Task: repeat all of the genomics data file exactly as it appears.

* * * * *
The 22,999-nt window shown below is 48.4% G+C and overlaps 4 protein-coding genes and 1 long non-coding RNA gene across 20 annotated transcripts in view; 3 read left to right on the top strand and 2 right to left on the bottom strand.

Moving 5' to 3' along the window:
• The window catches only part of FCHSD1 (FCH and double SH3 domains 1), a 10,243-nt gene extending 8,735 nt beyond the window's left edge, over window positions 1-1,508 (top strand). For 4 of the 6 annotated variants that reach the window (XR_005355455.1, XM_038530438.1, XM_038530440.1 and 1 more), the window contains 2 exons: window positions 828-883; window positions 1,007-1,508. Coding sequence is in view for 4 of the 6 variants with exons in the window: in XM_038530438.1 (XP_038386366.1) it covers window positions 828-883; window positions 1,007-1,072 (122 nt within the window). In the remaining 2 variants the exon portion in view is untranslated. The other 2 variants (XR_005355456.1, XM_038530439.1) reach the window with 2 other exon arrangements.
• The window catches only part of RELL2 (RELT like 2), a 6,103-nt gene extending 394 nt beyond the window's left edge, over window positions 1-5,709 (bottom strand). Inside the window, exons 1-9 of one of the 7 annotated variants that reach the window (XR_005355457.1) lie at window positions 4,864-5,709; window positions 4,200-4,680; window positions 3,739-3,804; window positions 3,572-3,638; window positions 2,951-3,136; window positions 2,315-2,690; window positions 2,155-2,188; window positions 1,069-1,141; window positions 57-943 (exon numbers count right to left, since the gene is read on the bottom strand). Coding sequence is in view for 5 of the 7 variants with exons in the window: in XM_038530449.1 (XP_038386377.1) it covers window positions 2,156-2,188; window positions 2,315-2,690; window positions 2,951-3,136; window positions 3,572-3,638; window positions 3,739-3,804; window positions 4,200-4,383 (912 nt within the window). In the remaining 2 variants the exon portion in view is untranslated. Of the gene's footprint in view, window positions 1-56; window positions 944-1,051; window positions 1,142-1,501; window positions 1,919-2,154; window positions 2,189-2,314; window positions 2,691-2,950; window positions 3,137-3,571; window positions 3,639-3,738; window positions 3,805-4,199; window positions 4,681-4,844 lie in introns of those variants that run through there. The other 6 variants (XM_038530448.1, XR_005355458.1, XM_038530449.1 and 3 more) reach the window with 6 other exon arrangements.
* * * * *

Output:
The 22,999-nt window shown below is 48.4% G+C and overlaps 4 protein-coding genes and 1 long non-coding RNA gene across 20 annotated transcripts in view; 3 read left to right on the top strand and 2 right to left on the bottom strand.

Moving 5' to 3' along the window:
• The window catches only part of FCHSD1 (FCH and double SH3 domains 1), a 10,243-nt gene extending 8,735 nt beyond the window's left edge, over window positions 1-1,508 (top strand). For 4 of the 6 annotated variants that reach the window (XR_005355455.1, XM_038530438.1, XM_038530440.1 and 1 more), the window contains 2 exons: window positions 828-883; window positions 1,007-1,508. Coding sequence is in view for 4 of the 6 variants with exons in the window: in XM_038530438.1 (XP_038386366.1) it covers window positions 828-883; window positions 1,007-1,072 (122 nt within the window). In the remaining 2 variants the exon portion in view is untranslated. The other 2 variants (XR_005355456.1, XM_038530439.1) reach the window with 2 other exon arrangements.
• The window catches only part of RELL2 (RELT like 2), a 6,103-nt gene extending 394 nt beyond the window's left edge, over window positions 1-5,709 (bottom strand). Inside the window, exons 1-9 of one of the 7 annotated variants that reach the window (XR_005355457.1) lie at window positions 4,864-5,709; window positions 4,200-4,680; window positions 3,739-3,804; window positions 3,572-3,638; window positions 2,951-3,136; window positions 2,315-2,690; window positions 2,155-2,188; window positions 1,069-1,141; window positions 57-943 (exon numbers count right to left, since the gene is read on the bottom strand). Coding sequence is in view for 5 of the 7 variants with exons in the window: in XM_038530449.1 (XP_038386377.1) it covers window positions 2,156-2,188; window positions 2,315-2,690; window positions 2,951-3,136; window positions 3,572-3,638; window positions 3,739-3,804; window positions 4,200-4,383 (912 nt within the window). In the remaining 2 variants the exon portion in view is untranslated. Of the gene's footprint in view, window positions 1-56; window positions 944-1,051; window positions 1,142-1,501; window positions 1,919-2,154; window positions 2,189-2,314; window positions 2,691-2,950; window positions 3,137-3,571; window positions 3,639-3,738; window positions 3,805-4,199; window positions 4,681-4,844 lie in introns of those variants that run through there. The other 6 variants (XM_038530448.1, XR_005355458.1, XM_038530449.1 and 3 more) reach the window with 6 other exon arrangements.